“We’re under a lot of pressure,” she said.

“We don’t have any more resources that we can offer. Without funding for our safe consumption site, we are extremely limited in what we’re able to do.”

Earlier this year, the province said it had put $470 million toward mental health and addictions services for 2022 and 2023. 

But in March, Prairie Harm Reduction was once again left out of the province’s 2022-23 budget. It has been denied provincial funding three years in a row.

Kayla DeMong is executive director at Prairie Harm Reduction. She hopes for a provincial strategy to combat the ongoing drug overdose crisis not only in urban areas, but also in the underserved rural communities, she said. (Submitted by Kayla DeMong)

So far there have been no fatal overdoses inside the facility, DeMong said. But the picture on the other side of the doors is different.

“What we’re currently seeing, because we’re not able to be open all of the time, is that our staff … are attending to overdoses outside of the building when we’re not open,” said DeMong.

“Without the funding, it’s becoming more and more difficult to run at a full capacity and really address what the community is needing.”

Province buys spectrometers, but no training yet, say organizations

This year the province gave Prairie Harm Reduction a drug checking spectrometer, used to identify what’s in drugs before they’re consumed. However, the device was not only delivered later than expected, it has been sitting in a box since the summer, DeMong said.

“We are still needing to go through the training,” DeMong said. “At this point the communication from the province is that the training hopefully will be set up in December.”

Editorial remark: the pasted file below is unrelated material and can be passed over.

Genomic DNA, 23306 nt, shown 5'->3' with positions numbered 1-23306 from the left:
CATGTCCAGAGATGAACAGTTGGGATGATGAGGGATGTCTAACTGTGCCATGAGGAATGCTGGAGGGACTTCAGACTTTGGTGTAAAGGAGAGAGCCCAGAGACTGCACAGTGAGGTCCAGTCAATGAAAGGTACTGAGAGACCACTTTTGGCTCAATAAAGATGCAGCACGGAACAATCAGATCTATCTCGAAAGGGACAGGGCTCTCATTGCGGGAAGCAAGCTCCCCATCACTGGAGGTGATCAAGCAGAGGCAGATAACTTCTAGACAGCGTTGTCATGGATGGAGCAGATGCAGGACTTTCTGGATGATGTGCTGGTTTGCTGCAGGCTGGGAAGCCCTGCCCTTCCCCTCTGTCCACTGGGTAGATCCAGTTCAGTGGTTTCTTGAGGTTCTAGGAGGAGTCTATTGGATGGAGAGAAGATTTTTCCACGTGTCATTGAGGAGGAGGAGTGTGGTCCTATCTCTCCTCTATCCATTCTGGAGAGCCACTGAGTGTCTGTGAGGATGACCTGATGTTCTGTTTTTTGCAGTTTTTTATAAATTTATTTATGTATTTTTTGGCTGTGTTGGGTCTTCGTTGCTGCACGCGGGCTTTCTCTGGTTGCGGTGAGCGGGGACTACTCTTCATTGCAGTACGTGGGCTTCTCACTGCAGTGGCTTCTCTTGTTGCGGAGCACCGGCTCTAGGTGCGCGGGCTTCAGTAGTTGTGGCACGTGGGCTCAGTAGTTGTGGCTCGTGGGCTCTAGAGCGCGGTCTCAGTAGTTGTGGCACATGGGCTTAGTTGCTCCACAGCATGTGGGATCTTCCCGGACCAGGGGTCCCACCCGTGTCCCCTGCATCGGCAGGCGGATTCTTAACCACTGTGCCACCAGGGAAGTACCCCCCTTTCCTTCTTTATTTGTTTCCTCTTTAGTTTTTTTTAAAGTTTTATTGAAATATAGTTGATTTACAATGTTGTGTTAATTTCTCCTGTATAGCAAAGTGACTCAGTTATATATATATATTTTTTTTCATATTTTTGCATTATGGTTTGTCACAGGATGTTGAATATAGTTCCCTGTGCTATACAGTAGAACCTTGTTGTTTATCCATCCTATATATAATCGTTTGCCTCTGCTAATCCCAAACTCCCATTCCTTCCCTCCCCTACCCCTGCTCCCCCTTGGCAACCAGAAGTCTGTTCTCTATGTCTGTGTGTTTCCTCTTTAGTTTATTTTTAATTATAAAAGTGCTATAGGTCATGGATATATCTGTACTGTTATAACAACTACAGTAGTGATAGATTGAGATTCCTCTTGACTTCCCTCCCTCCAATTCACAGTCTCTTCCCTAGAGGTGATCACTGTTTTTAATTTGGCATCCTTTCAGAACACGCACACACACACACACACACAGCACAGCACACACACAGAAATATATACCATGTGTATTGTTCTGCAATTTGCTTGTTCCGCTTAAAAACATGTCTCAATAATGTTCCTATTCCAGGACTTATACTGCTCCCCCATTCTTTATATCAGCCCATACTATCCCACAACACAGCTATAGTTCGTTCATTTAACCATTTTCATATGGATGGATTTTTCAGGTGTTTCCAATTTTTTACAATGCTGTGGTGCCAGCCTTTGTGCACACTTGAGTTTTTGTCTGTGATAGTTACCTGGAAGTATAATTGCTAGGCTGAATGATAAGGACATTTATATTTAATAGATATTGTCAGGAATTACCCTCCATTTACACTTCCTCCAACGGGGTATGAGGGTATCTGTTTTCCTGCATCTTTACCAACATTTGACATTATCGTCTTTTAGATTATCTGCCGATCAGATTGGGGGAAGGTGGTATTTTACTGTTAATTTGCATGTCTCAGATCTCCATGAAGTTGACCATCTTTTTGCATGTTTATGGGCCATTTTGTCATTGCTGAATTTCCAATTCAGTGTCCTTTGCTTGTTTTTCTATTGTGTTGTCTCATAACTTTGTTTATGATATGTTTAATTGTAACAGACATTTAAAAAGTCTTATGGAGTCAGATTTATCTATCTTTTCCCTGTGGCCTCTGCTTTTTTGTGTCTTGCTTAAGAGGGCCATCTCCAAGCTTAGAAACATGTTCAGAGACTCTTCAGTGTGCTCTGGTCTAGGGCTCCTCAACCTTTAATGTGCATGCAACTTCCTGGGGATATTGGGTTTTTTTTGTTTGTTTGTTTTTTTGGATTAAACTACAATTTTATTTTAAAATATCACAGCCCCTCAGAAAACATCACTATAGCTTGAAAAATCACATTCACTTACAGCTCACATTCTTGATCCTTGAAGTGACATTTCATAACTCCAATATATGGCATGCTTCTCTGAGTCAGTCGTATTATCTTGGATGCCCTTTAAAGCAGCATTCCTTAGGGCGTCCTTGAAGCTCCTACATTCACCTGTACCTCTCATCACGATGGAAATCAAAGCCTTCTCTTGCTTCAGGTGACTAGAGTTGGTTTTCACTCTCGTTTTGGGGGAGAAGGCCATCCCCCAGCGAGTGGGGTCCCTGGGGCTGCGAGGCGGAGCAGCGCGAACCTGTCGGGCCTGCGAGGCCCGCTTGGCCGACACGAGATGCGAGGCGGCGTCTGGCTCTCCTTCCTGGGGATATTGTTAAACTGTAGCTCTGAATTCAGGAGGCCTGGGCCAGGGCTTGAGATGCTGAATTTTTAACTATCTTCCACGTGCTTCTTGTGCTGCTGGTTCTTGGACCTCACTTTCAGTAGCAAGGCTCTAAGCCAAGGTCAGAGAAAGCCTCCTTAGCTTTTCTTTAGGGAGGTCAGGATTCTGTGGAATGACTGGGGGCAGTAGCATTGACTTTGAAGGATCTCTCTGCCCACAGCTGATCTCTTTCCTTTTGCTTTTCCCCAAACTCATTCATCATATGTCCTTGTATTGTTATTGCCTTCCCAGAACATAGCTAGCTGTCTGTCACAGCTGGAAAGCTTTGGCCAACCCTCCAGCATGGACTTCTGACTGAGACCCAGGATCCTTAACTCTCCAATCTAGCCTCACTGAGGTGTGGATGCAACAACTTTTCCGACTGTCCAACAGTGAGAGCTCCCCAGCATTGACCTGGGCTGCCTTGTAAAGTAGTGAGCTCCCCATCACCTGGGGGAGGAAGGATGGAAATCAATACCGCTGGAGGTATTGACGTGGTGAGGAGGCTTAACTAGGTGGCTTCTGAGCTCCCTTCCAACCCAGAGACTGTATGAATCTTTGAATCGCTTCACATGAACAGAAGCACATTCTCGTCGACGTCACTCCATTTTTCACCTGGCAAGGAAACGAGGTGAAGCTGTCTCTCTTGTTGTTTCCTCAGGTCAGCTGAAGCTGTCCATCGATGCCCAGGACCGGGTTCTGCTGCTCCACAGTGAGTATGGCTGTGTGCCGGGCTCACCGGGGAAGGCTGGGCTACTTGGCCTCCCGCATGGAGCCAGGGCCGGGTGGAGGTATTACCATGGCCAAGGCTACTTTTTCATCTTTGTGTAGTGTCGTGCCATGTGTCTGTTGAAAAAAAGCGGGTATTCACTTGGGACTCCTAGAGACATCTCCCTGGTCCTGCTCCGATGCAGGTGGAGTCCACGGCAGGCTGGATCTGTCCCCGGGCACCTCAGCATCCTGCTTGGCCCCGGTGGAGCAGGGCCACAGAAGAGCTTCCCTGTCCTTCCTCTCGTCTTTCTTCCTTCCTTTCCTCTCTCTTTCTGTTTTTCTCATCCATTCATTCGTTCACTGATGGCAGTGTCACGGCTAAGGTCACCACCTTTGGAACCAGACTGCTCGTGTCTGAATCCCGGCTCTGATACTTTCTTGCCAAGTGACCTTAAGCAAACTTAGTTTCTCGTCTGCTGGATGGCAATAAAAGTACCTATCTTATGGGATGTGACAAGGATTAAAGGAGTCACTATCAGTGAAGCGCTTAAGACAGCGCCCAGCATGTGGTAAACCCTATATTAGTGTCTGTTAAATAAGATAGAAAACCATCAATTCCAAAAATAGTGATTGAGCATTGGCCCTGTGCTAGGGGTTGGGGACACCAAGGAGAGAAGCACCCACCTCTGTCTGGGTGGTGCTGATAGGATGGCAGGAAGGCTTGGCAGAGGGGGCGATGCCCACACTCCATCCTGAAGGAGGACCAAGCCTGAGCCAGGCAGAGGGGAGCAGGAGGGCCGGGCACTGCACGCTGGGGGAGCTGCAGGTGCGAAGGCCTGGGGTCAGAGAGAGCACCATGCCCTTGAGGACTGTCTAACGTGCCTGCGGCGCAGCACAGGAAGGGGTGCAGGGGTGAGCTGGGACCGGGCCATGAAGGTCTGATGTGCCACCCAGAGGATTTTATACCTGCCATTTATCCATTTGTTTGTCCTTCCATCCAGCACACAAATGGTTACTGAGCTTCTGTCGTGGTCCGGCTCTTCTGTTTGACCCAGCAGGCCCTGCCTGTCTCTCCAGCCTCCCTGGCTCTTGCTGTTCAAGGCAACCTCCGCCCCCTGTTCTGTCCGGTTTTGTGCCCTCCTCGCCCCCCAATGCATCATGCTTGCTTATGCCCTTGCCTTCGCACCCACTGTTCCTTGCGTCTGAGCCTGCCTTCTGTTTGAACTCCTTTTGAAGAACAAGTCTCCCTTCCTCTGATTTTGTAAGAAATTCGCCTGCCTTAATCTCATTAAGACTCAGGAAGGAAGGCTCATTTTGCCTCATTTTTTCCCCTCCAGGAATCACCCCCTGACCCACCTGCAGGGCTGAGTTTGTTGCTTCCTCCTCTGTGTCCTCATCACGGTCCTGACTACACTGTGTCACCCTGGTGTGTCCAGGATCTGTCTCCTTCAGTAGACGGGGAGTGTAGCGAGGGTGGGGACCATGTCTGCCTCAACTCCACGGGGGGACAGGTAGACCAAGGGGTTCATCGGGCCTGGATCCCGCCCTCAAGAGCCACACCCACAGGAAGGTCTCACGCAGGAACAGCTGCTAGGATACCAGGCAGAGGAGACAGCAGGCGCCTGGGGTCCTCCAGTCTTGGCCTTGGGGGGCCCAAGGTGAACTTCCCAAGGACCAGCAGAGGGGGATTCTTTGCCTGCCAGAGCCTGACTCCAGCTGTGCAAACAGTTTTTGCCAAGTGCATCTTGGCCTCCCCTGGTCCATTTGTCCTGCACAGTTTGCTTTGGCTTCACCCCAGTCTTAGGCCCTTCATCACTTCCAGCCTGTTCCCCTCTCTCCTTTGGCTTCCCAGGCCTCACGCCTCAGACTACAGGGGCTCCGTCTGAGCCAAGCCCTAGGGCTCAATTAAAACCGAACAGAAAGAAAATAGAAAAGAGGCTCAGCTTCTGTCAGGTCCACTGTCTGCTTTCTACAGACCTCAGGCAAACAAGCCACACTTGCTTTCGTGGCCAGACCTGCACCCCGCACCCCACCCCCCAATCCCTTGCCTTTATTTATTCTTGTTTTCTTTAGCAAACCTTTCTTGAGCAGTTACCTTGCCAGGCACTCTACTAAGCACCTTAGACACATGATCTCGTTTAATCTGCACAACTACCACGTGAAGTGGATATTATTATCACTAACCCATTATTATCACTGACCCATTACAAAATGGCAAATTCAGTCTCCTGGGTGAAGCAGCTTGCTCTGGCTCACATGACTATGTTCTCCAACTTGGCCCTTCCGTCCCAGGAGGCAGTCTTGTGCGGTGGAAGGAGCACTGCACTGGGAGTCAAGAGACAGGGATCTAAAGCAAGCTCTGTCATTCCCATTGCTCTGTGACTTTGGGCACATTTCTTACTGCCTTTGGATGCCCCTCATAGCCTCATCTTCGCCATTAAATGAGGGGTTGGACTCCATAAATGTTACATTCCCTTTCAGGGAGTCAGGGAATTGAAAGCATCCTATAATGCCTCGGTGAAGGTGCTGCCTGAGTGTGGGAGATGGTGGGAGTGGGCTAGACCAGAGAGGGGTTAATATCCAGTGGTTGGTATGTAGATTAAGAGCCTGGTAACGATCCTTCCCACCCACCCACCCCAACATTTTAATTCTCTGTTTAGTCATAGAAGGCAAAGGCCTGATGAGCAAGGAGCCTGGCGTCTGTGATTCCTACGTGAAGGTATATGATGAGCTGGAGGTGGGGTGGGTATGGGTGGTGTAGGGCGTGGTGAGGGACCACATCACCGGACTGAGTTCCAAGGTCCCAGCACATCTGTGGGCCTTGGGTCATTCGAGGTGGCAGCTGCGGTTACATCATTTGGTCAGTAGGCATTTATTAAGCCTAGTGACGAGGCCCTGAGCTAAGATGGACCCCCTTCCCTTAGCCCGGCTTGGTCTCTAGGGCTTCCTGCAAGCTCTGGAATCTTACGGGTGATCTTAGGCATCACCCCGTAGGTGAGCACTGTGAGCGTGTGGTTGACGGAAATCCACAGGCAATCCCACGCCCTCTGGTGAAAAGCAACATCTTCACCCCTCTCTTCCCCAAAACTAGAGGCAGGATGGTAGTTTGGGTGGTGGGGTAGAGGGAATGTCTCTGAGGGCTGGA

The machine arrived in Saskatoon in August, but was expected in late spring, said DeMong said.

Staff at the Nēwo-Yōtina Friendship Centre in Regina are also waiting to use their spectrometer.

The organization is running an overdose prevention site, which opened its doors last summer.

“We basically just been sitting here, looking at it, and telling clients that soon we’re going to have one and soon you can come in and get your drugs tested,” said Emile Gariepy, the Nēwo-Yōtina Friendship Centre’s harm reduction manager. 

“Training just seems to be getting pushed back month by month.”

The province bought a total of “four fourier-transform infrared spectrometers for use at designated staff-administered drug checking sites” in Regina, Prince Albert, North Battleford and Saskatoon.

Reasons for the delay both in production and shipping include the ongoing supply chain issues related to the COVID-19 pandemic, Saskatchewan’s Ministry of Health said in an email to CBC.

“Currently work is underway on installation, procedure development, obtaining Health Canada exemptions and staff training,” said the Ministry of Health.

“This is all required before operations can begin.”

An official start-up date has not yet been set, according to the ministry.

Addiction is a disease, says Jasper

Jasper still considers herself a “junkie” and an “addict,” despite being clean for five years.

“It is a disease,” she said. “It’s something that I’m going to have for the rest of my life.”

Inflation, along with a lack of accessible housing and easily available long-term detox and treatment opportunities, create additional challenges for people, she said.

For years, Jasper has been helping others overcome their addictions.

She hopes more support becomes available soon in Saskatchewan, before it’s too late to save her sister.

“We need to focus on keeping people alive,” she said.

“If my sister dies tomorrow … her kids will never see her again.”